Michelle Johansen, market manager said, "We're trying to expand on what we've done in the past so we want to have more kids activities during summertime, cooking demonstrations from local restaurants and local chefs, which we haven't had in a couple of years."
Johansen also said throughout the season, the market will feature local musicians, cooking demonstrations, and other special events.
"There will be musicians coming out, informational tables about various nonprofit organizations, and we've had initial meeting with Delta State University School of Nursing and they got a grant with a Delta healthy families programs. We are in the stages of planning a couple of workshops for maybe once a month and give more information about healthy families, healthy kids, and the importance of fruits and vegetables," she said.
Johansen met with previous and new vendors on Monday to discuss new regulations and set up procedures.
"It's small an medium sized local farmers, home gardeners, community organizations, kids who are growing, people who have foraged out in the woods; we had someone forage for wild blackberries in the woods and then sell them in the market. It's all ages and all people. We just ask that you grow what you sell or make what you sell. We like it to be homegrown, farm grown, from around here and the Mississippi Delta made by you. Sometimes we do get produce in season further south from us but people have to label it not home grown," she said.
Johansen said vendors can come out for one Saturday or all fifteen Saturdays.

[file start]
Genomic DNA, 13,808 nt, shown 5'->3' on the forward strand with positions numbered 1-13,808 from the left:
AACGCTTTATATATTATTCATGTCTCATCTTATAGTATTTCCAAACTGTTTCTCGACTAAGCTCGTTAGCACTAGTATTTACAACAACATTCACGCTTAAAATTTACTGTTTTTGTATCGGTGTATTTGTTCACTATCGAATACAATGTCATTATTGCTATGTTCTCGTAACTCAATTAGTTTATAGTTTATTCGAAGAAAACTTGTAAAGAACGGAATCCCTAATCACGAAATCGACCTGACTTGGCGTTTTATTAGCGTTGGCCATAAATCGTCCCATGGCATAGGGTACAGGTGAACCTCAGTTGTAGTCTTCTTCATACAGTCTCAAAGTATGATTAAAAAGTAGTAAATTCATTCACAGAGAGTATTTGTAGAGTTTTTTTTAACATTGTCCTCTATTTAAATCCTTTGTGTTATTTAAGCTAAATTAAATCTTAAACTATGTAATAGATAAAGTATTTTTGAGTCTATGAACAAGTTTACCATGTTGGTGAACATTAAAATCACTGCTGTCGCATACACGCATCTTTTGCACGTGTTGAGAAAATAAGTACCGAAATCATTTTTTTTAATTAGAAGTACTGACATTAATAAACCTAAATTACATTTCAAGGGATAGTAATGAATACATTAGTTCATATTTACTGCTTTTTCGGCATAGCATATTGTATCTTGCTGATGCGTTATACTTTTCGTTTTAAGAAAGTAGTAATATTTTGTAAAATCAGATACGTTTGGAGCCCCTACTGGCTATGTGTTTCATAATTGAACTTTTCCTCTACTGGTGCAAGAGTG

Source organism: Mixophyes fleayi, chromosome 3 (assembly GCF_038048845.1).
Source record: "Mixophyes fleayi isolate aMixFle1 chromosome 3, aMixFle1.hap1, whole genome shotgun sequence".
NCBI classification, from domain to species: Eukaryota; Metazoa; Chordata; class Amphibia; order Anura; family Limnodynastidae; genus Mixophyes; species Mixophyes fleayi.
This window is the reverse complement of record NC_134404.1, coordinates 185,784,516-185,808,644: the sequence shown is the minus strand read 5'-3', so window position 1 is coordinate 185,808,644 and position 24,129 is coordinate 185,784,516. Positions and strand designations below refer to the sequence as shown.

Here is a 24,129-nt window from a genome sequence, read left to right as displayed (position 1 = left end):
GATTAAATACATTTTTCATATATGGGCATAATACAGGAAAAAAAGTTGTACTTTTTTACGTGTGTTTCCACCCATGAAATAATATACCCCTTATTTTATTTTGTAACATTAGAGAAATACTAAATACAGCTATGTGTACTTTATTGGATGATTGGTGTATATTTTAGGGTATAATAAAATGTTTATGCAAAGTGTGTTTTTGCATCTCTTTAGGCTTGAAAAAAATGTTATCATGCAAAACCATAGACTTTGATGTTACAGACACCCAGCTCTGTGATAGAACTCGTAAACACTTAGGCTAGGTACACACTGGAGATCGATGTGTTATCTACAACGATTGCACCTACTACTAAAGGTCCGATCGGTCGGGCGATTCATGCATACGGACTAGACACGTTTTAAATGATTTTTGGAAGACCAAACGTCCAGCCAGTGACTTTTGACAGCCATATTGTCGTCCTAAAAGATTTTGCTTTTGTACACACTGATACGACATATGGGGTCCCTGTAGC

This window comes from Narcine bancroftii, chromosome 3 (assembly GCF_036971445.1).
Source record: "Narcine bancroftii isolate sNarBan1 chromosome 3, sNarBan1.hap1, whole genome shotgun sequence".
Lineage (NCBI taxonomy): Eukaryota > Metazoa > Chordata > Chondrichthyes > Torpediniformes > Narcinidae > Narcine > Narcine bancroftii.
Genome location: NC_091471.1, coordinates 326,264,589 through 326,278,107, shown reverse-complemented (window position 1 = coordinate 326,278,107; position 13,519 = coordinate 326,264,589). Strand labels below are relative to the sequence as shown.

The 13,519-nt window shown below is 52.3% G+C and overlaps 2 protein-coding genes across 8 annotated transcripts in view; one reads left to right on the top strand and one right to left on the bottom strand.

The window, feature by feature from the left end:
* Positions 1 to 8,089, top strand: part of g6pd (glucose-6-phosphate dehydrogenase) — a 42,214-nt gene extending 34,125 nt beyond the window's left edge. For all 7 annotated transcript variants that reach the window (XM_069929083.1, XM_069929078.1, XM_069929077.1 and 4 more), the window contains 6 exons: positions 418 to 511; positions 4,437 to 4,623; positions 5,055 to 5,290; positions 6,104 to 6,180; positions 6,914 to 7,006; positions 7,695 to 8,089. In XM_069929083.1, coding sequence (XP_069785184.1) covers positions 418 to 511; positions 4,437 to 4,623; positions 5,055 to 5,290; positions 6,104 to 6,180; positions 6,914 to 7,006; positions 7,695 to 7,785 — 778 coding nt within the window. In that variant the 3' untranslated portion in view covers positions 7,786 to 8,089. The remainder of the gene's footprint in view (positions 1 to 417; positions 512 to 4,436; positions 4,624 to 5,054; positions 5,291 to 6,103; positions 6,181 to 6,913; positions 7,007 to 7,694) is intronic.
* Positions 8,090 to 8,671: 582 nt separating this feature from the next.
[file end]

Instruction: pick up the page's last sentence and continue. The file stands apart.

"We have to charge vendor fees. There will be fifteen Saturdays. It will be $5 per Saturday and if you sign up ahead of time it's $60 for the entire season. You can come per week and pay per week but we need to know by Thursday so we can have everything set up. If you come on whim on Saturday it will be $10," she said.
Johansen said they ask that vendors are honest about where their produce was grown and once local produce comes in they will not allow the selling of any produce or vegetables from outside of the Delta.
"We've expanded the market a bit but we do want everything made by hand or grown yourself; coming from the earth basically," she said.
Johansen said they have two goals with the market; get small scale vendors a way to sell directly to the public, and have a weekly social event that would bring all different parts of the community together.
"We've really tried to do that. The farmer's market works because it's a partnership between the vendors and the customers but also Delta State University, the chamber, and local businesses. I mean this wouldn't be possible without Justin, Weejy, and Mosquito Burrito and Marisol. It's so much fun and fun to have it. It's nice to be in an agriculture area and have access to nice fruit and vegetables from this area," she said.
Throughout the season, the market will feature local musicians, cooking demonstrations, and other special events.
The Cleveland Farmers Market opens its ninth season on May 31 at 9 a.m. at The Alley (by Mosquito Burrito).
The market operates every Saturday through the summer from 9 a.m. to noon depending on availability.
However, Johansen recommends coming at 9 a.m. for the best selection.
Farmers and vendors will be selling locally grown fresh fruits and vegetables as well as eggs, honey, baked goods, jams and jellies, pickled vegetables, fresh-cut flowers, and other unique Mississippi Delta items.
For more information about the Farmer's Market visit the Facebook page Friends of the Cleveland Farmers Market.